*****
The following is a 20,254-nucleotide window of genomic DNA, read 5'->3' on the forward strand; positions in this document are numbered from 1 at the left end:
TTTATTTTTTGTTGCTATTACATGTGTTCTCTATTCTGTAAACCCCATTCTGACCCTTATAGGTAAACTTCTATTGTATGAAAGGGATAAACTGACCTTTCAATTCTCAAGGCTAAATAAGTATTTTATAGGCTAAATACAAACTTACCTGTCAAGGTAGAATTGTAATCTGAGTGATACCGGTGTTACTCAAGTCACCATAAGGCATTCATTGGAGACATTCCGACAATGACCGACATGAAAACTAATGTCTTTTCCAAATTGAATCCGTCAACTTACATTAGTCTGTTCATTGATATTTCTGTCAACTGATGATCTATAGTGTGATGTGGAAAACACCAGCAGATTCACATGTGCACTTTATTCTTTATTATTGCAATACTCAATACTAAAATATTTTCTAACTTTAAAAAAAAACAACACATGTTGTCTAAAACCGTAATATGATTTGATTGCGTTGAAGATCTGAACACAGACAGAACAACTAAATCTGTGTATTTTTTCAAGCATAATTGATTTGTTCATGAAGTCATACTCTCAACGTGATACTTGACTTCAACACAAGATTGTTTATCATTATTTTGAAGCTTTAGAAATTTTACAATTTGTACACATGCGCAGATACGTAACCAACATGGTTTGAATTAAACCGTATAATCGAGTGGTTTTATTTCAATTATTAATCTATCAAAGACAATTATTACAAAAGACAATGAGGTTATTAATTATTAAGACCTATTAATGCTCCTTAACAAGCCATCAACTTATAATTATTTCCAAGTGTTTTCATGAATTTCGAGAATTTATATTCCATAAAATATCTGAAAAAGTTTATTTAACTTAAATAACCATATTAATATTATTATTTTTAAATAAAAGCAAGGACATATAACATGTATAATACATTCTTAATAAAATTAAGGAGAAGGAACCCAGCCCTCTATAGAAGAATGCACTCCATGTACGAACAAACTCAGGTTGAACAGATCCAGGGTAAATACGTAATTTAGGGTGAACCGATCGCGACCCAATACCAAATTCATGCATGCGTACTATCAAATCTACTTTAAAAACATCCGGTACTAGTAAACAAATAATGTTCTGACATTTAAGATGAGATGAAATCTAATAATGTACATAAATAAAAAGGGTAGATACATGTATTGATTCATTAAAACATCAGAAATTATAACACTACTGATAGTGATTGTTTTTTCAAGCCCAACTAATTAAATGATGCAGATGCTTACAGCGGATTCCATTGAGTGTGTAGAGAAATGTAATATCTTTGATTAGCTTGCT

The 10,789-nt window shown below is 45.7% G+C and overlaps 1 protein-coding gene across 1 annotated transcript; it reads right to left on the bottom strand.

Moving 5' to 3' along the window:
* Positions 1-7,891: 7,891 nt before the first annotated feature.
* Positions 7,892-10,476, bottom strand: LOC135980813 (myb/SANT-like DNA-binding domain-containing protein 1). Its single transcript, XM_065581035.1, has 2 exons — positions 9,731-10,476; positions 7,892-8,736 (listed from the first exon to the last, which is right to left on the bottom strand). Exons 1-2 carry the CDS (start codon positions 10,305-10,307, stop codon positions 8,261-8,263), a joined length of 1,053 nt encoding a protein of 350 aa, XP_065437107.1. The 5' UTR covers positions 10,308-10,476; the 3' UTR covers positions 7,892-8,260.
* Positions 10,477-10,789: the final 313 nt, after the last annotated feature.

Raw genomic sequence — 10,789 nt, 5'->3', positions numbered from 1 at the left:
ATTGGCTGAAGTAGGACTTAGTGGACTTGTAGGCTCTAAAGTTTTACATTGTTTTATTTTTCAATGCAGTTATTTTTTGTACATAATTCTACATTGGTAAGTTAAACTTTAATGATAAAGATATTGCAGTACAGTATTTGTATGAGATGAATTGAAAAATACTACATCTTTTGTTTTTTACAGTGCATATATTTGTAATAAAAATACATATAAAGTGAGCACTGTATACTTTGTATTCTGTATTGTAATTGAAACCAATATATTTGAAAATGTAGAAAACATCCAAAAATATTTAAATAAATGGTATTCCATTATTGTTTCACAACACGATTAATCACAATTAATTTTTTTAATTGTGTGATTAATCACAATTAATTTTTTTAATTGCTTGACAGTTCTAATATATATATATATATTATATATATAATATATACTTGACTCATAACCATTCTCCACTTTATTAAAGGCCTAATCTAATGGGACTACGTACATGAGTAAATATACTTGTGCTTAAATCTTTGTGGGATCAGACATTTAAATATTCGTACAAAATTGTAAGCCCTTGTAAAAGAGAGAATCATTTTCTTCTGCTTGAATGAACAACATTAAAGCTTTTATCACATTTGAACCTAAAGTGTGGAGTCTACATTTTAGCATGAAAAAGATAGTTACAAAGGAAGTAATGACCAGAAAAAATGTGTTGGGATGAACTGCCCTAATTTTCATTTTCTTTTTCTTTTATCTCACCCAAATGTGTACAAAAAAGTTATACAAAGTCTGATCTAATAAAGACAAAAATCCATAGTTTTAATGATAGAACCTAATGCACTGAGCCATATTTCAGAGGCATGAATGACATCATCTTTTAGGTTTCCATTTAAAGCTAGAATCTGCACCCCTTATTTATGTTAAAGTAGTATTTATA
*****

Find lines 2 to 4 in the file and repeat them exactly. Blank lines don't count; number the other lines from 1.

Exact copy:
TTTATTTTTTGTTGCTATTACATGTGTTCTCTATTCTGTAAACCCCATTCTGACCCTTATAGGTAAACTTCTATTGTATGAAAGGGATAAACTGACCTTTCAATTCTCAAGGCTAAATAAGTATTTTATAGGCTAAATACAAACTTACCTGTCAAGGTAGAATTGTAATCTGAGTGATACCGGTGTTACTCAAGTCACCATAAGGCATTCATTGGAGACATTCCGACAATGACCGACATGAAAACTAATGTCTTTTCCAAATTGAATCCGTCAACTTACATTAGTCTGTTCATTGATATTTCTGTCAACTGATGATCTATAGTGTGATGTGGAAAACACCAGCAGATTCACATGTGCACTTTATTCTTTATTATTGCAATACTCAATACTAAAATATTTTCTAACTTTAAAAAAAAACAACACATGTTGTCTAAAACCGTAATATGATTTGATTGCGTTGAAGATCTGAACACAGACAGAACAACTAAATCTGTGTATTTTTTCAAGCATAATTGATTTGTTCATGAAGTCATACTCTCAACGTGATACTTGACTTCAACACAAGATTGTTTATCATTATTTTGAAGCTTTAGAAATTTTACAATTTGTACACATGCGCAGATACGTAACCAACATGGTTTGAATTAAACCGTATAATCGAGTGGTTTTATTTCAATTATTAATCTATCAAAGACAATTATTACAAAAGACAATGAGGTTATTAATTATTAAGACCTATTAATGCTCCTTAACAAGCCATCAACTTATAATTATTTCCAAGTGTTTTCATGAATTTCGAGAATTTATATTCCATAAAATATCTGAAAAAGTTTATTTAACTTAAATAACCATATTAATATTATTATTTTTAAATAAAAGCAAGGACATATAACATGTATAATACATTCTTAATAAAATTAAGGAGAAGGAACCCAGCCCTCTATAGAAGAATGCACTCCATGTACGAACAAACTCAGGTTGAACAGATCCAGGGTAAATACGTAATTTAGGGTGAACCGATCGCGACCCAATACCAAATTCATGCATGCGTACTATCAAATCTACTTTAAAAACATCCGGTACTAGTAAACAAATAATGTTCTGACATTTAAGATGAGATGAAATCTAATAATGTACATAAATAAAAAGGGTAGATACATGTATTGATTCATTAAAACATCAGAAATTATAACACTACTGATAGTGATTGTTTTTTCAAGCCCAACTAATTAAATGATGCAGATGCTTACAGCGGATTCCATTGAGTGTGTAGAGAAATGTAATATCTTTGATTAGCTTGCT

The 10,789-nt window shown below is 45.7% G+C and overlaps 1 protein-coding gene across 1 annotated transcript; it reads right to left on the bottom strand.

Moving 5' to 3' along the window: